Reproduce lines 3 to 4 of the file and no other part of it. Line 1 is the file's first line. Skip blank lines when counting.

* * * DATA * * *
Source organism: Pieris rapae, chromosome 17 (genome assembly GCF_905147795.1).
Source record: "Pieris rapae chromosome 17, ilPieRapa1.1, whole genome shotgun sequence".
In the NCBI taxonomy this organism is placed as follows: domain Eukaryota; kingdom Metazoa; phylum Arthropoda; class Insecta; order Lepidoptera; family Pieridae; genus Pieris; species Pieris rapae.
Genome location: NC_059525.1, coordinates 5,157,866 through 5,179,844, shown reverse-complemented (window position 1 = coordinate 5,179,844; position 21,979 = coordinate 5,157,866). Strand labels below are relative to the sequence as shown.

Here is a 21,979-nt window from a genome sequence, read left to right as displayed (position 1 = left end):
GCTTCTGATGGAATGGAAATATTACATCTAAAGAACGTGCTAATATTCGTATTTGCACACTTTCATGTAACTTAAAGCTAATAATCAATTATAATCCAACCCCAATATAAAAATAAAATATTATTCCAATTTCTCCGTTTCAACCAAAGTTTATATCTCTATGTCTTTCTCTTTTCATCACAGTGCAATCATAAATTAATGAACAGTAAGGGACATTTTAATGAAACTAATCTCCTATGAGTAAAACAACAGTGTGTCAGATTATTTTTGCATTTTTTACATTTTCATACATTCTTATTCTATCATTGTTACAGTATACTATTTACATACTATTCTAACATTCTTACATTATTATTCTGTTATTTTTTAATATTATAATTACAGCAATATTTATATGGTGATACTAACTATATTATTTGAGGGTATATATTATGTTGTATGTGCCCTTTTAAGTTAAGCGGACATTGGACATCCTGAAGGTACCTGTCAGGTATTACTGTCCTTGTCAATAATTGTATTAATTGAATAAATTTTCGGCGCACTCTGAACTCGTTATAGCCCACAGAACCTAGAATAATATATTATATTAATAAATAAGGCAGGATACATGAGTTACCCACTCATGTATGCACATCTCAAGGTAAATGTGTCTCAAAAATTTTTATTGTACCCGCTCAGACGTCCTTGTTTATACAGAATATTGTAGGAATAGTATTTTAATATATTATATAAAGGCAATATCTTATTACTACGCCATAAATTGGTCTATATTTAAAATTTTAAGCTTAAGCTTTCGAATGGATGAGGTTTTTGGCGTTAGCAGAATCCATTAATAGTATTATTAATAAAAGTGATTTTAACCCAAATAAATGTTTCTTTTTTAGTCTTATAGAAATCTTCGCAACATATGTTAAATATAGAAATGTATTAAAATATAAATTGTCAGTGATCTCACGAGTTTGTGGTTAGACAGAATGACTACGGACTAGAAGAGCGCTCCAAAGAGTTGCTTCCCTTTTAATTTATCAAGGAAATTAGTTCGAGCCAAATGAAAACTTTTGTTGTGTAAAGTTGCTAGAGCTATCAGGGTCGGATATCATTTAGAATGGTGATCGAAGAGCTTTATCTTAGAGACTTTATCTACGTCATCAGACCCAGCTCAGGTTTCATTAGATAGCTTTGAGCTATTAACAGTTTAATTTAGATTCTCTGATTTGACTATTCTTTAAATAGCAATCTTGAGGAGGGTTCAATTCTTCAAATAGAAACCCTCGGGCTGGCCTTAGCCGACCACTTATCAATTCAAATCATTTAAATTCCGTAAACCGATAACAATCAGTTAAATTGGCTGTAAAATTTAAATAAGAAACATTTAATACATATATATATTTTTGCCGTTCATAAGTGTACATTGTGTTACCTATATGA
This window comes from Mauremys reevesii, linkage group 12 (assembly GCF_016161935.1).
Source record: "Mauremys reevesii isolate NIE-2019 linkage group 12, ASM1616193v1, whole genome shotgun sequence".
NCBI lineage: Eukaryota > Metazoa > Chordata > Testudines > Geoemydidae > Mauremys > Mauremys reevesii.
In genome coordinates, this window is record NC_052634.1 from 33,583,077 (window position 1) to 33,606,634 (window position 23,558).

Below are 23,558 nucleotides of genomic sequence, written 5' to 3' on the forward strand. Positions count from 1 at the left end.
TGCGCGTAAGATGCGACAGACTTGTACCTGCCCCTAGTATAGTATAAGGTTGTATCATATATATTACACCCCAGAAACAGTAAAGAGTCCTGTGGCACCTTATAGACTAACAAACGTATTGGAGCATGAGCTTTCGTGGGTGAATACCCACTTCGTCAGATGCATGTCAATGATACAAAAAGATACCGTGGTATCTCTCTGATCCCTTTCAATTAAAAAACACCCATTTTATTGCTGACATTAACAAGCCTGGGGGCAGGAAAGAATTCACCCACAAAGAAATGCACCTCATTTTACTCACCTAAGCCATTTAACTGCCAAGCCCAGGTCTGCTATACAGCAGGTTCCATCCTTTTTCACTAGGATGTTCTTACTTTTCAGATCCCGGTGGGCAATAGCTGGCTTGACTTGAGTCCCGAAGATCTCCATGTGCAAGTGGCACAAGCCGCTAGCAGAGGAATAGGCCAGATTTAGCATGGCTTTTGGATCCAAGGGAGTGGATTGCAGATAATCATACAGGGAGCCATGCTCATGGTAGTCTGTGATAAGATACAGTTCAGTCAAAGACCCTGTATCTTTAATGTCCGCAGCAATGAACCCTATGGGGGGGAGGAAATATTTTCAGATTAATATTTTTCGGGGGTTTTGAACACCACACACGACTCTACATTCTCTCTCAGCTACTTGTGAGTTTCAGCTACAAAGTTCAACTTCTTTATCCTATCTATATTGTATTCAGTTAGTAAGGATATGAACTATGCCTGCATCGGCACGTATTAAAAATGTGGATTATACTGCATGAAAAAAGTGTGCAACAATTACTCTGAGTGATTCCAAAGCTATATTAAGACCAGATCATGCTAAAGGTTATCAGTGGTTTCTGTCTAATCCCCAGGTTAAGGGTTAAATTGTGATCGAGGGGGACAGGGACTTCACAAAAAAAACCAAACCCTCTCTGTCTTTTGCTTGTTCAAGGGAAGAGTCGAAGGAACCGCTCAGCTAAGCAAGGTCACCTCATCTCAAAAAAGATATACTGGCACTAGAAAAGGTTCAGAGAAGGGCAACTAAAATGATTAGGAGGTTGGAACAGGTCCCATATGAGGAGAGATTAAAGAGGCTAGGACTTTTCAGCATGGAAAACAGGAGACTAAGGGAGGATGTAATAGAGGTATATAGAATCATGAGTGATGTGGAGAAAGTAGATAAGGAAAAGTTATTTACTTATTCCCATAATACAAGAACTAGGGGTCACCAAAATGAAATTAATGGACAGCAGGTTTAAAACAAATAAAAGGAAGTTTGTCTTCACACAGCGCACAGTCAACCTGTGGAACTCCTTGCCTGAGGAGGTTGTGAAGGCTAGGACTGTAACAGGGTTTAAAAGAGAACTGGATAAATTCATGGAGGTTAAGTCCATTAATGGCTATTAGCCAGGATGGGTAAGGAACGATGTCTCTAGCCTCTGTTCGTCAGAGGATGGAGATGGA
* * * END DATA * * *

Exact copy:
In the NCBI taxonomy this organism is placed as follows: domain Eukaryota; kingdom Metazoa; phylum Arthropoda; class Insecta; order Lepidoptera; family Pieridae; genus Pieris; species Pieris rapae.
Genome location: NC_059525.1, coordinates 5,157,866 through 5,179,844, shown reverse-complemented (window position 1 = coordinate 5,179,844; position 21,979 = coordinate 5,157,866). Strand labels below are relative to the sequence as shown.